UCL home page

UCL LIBRARY SERVICES


Spacer

UCL Library Services

Explore

Magnifying glass image
Explore the Library’s books, journals and online resources. Find out more

 

 
Egyptology Rare Books

Mensa Isiaca The Egyptology Rare Collection is a small collection of about 165 titles on Egyptology and Egyptian travel, people, language, history, religion, culture and architecture. Most of the works were published in the 18 th and 19 th centuries and are mainly in English, French and Latin, however it also includes some very important early works such as Pignoria’s Mensa Isiaca of 1669 and works by Athanasius Kircher (1602-1680), a German Jesuit scholar who made an early study of Egyptian hieroglyphics.

The collection contains works by some of the pioneers and giants of Egyptology such as Jean-Francois Champollion (1790-1832). Champollion was a French classical scholar, philologist and orientalist who deciphered Egyptian hieroglyphics with the help of groundwork laid by his predecessors, translated parts of the Rosetta Stone, and is regarded as the father of modern Egyptology. We have three of his major works: ‘L’Egypte sous les pharaons, ou, Recherches sur la geographie, la religion, la langue, les ecritures et l’histoire de l’Egypte…’ (Paris, 1814), ‘Pantheon egyptien : collection des personnages mythologiques de l’ancienne Egypte, d’apres les monuments, avec un texte explicatif’ (Paris,1823), the latter containing 90 leaves of coloured plates, and his famous ‘Lettre a M. Dacier relative a l’alphabet des hieroglyphes phonetiques employes par les Egyptiens pour inscrire sur leurs momuments les titres, les noms et les surnoms des souverains grecs et romains’ (Paris, 1822).

Thomas Young (1773-1829), an English polymath who made notable contributions to the field of Egyptology and was one of the first to decipher Egyptian hieroglyphics, replied with his own ‘An account of some recent discoveries in hieroglyphical literature, and Egyptian antiquities : Including the author’s original alphabet, as extended by Mr. Champollion … , in which he endeavoured to have his own work recognised as the basis for Champollion’s system. This work, which reflects the schism between the two Egyptologists, is also present in the collection.

An interesting work is the 1821 ‘Panckoucke’ edition of ‘Description de l’Egypte, ou, Recueil des observations et des recherches qui ont etes faites en Egypte pendant l’expedition de l’Armee francaise’ which is a collaborative work of scholars, scientists and artists who accompanied Napoleon to Egypt in his 1798-1801 expedition as part of the French Revolutionary Wars.

Another prominent figure was Karl Richard Lepsius (1810-1884), a pioneering German archaeologist and linguist who, in 1842, was commissioned by King Frederick Wilhelm IV of Prussia to head an expedition to Egypt and the Sudan in order to explore and record the remains of the ancient Egyptian civilisations. His work ‘Briefe aus Aegypten, Aethiopien und der Halbinsel des Sinai: geschrieben in den Jahren 1842-1845, wahrend der auf Befehl Sr. Majestat des Konigs Freidrich Wilhelm IV von Preussen ausgefuhrten wissenschaftlichen Expedition’ ( Berlin, 1852) describes this expedition. Other notable works in the collection include ‘I monumenti dell’Egitto e della Nubia …’ (Pisa, 1832-44) by Ippolito Rosellini (1800-1843), an Italian Egyptologist and disciple of Jean-Francois Champollion. This nine-volume work with plates records the results of his and Champollion’s visit to Egypt in 1828 (known as the ‘Franco-Tuscan’ expedition) financed by the Grand-Duke of Tuscany, Leopold II, and the King of France, Charles X. Works by English Egyptologists include ‘Topography of Thebes, and general view of Egypt: being a short account of the principal objects worthy of notice in the valley of the Nile’ (London, 1835) by Sir John Gardner Wilkinson (1797-1875) and ‘Essay on Dr. Young’s and M. Champollion’s phonetic system of hieroglyphics: with some additional discoveries, by which it may be applied to decipher the names of the ancient kings of Egypt and Ethiopia’ (London, 1825) by Henry Salt (1780-1827).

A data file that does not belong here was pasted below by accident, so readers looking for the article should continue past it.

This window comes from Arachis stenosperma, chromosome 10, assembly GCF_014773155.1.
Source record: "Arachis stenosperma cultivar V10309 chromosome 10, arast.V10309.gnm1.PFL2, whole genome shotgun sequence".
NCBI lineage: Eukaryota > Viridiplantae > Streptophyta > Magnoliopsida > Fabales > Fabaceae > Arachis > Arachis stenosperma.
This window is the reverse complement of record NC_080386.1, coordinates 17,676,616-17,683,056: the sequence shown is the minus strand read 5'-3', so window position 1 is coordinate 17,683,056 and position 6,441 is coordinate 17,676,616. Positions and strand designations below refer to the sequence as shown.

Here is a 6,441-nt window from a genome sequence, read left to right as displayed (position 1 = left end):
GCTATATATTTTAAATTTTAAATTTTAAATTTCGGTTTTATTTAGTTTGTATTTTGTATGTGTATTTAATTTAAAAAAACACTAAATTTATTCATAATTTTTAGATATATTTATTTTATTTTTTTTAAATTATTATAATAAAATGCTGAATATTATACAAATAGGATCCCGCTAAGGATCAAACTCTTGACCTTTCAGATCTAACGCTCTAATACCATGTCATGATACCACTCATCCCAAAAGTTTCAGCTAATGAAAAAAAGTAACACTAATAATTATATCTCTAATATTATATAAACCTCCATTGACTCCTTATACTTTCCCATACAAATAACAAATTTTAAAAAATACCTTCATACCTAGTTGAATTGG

Subjects covered in the collection include: expeditions, excavations and discoveries of antiquities; travels in the years 1768-1773 to discover the source of the Nile; descriptions of journeys and adventures through Egypt and other parts of the Middle East (including Karl Baedecker’s travel guide ‘Egypt: Handbook for travellers); natural history (including ,A handbook to the birds of Egypt’ (London, 1872) by G. E. Shelley, which has coloured plates); Egyptian language and grammar, including hieroglyphics and Coptic; Egyptian history, geography, religion and mythology.

Many of the books in the collection were bequeathed to the Library in 1963 by Sir Alan Gardiner (1879-1963), President of the Egypt Exploration Society (previously the Egypt Exploration Fund). Sir Alan was a prominent British Egyptologist and linguistic scholar and was also instrumental in founding the Society’s organ, the Journal of Egyptian archaeology in 1914. The Collection also contains works bequeathed to the College by Amelia Ann Blanford Edwards (1831-1892), author, Egyptologist and one of the founders of the Egypt Exploration Society. She worked tirelessly for the Society and was a devotee of William Flinders Petrie (1853-1942), who was appointed to the College as the first Professor of Egyptology in the UK.

Links:


Last modified 2 June 2010

 
University College London, Gower Street, London, WC1E 6BT Tel: +44 (0) 20 7679 2000

© UCL 1999-